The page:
Consensus decision-making is a decision process that not only seeks the agreement of a majority of participants, but also to resolve or mitigate the objections of the minority (sometimes called the dissensus ) to achieve the most agreeable decision.
The method is intended to deemphasize the role of factions or parties and promote the expression of individual voices. The method also increases the likelihood of unforeseen or creative solutions by juxtaposing dissimilar ideas. Because it seeks to minimize objection, it is popular with voluntary organizations, wherein decisions are more likely to be carried out when they are most widely approved. Consensus methods are desirable when enforcement of the decision is unfeasible, such that every participant will be required to act on the decision independently. Minority views must be considered to a greater degree than in circumstances where a majority can take the action and enforce the decision without any further consultation with the minority voters. Since higher levels of consensus can require more time and effort to achieve, groups may reserve consensus decision methods for particularly complex, risky or important decisions.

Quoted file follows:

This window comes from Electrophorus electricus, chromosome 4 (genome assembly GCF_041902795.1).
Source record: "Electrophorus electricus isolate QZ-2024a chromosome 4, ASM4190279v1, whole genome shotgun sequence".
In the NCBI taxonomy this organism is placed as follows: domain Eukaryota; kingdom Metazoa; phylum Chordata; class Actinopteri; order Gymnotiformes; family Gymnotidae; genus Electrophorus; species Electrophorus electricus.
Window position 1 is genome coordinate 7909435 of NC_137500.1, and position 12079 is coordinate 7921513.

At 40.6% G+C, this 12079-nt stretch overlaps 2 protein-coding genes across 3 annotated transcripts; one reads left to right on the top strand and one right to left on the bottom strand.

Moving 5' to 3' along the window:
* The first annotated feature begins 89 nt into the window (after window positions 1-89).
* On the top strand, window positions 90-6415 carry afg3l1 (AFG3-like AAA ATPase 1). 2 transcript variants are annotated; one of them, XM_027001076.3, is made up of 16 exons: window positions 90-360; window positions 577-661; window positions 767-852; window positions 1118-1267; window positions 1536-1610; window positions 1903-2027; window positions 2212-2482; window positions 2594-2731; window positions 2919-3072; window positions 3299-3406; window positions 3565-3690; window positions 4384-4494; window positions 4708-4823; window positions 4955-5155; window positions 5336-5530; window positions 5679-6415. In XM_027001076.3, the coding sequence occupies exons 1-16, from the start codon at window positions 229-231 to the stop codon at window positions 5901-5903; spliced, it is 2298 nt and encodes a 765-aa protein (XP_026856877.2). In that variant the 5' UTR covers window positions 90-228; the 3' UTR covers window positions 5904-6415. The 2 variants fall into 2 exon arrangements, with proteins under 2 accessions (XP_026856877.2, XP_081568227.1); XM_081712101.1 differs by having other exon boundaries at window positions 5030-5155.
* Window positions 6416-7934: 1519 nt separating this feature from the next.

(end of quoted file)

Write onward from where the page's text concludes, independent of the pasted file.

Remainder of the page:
Legitimate models of consensus exclude unanimous decisions and state clearly that unanimity is not consensus but rather evidence of intimidation, lack of imagination, lack of courage, failure to include all voices, or deliberate exclusion of the contrary views. For psychology of this see unanimity.
the full article on consensus decision making is here